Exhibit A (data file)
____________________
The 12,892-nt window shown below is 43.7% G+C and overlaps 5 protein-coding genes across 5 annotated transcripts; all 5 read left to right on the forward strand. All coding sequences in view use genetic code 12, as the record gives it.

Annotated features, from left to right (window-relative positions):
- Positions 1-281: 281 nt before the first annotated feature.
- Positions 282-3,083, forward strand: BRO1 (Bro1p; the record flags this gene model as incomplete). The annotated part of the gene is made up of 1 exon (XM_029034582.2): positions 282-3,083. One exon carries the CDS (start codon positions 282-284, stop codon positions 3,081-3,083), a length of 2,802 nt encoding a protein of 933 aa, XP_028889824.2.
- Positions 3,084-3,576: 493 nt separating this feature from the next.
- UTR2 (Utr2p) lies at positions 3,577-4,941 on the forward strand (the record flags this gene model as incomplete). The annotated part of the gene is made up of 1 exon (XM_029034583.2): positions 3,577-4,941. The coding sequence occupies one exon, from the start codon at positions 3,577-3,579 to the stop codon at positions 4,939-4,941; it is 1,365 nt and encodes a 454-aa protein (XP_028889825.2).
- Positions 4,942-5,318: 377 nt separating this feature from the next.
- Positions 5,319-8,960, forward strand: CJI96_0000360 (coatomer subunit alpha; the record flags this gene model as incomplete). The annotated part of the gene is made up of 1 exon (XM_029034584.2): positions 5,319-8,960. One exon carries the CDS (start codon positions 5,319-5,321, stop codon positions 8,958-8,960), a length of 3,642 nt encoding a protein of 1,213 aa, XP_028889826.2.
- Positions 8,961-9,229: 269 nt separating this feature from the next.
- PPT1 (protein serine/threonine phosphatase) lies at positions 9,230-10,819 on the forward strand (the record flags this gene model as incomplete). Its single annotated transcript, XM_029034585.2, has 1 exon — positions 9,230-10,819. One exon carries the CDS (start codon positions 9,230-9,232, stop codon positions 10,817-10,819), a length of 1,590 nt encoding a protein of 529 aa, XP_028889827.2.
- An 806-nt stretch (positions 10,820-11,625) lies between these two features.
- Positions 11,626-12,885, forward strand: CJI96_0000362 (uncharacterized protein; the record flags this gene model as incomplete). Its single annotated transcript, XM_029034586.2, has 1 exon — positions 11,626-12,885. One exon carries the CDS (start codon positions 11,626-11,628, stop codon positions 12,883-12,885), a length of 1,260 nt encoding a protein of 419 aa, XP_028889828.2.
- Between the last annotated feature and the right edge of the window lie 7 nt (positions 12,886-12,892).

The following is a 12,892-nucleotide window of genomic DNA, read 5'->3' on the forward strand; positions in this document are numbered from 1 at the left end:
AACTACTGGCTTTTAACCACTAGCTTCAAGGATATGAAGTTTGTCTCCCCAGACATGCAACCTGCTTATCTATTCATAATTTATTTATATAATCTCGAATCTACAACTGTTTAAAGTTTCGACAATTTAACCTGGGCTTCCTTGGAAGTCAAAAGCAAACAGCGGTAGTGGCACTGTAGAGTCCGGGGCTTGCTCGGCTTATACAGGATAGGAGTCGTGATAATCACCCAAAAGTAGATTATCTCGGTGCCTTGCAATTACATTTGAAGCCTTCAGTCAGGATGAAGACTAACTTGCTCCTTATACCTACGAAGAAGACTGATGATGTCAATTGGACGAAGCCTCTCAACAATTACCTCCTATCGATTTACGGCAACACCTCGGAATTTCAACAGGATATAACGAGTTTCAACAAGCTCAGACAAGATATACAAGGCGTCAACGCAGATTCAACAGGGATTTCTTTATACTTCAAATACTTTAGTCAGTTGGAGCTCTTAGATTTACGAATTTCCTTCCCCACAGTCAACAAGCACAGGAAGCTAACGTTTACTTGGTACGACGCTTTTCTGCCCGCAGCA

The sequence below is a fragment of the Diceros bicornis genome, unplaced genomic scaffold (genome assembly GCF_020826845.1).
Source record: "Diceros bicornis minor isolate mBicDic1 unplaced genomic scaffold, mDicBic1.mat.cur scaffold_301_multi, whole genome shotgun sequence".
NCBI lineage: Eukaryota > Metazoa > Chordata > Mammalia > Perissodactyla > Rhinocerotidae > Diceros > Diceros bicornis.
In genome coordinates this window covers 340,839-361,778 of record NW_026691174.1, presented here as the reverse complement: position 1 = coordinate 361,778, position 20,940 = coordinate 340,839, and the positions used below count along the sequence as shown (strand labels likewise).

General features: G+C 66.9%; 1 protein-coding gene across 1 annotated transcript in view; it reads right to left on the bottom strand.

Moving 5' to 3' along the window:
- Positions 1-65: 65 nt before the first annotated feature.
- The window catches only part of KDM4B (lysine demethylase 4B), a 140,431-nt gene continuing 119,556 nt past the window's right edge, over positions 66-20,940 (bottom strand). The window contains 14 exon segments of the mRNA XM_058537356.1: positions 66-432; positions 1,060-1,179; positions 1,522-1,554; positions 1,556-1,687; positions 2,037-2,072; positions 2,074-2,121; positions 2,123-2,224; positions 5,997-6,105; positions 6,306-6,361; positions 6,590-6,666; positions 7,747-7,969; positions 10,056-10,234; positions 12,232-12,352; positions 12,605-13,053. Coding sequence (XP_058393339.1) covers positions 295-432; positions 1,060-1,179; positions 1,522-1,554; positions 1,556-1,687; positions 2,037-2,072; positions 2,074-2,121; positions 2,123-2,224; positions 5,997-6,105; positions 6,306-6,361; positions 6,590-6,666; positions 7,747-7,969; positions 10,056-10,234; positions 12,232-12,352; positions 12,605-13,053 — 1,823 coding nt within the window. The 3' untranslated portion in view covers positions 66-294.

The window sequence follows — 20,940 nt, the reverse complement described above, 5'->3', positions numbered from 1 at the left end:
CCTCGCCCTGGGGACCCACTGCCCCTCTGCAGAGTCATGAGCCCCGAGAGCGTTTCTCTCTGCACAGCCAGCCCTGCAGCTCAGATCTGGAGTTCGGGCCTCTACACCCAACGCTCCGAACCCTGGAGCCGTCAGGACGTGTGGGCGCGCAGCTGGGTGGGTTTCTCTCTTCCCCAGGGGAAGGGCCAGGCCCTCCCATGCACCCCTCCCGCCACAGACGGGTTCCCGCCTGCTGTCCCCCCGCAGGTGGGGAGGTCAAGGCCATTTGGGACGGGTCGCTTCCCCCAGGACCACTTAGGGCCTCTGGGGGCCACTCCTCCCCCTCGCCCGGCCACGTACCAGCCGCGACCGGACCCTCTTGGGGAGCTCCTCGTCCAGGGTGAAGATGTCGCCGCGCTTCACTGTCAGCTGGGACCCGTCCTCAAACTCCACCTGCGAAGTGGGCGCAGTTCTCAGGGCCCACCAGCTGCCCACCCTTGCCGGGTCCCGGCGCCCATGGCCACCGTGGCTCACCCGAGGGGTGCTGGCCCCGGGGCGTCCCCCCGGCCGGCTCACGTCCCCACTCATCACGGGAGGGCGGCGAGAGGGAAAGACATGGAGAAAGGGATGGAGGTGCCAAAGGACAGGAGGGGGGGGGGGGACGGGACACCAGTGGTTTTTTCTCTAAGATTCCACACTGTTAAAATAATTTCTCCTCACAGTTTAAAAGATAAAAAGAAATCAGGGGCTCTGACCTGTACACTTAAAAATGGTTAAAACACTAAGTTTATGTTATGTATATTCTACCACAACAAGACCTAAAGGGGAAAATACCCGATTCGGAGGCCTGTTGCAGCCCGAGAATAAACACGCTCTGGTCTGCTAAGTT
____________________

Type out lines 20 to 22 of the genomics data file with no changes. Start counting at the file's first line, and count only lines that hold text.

General features: G+C 66.9%; 1 protein-coding gene across 1 annotated transcript in view; it reads right to left on the bottom strand.

Moving 5' to 3' along the window:
- Positions 1-65: 65 nt before the first annotated feature.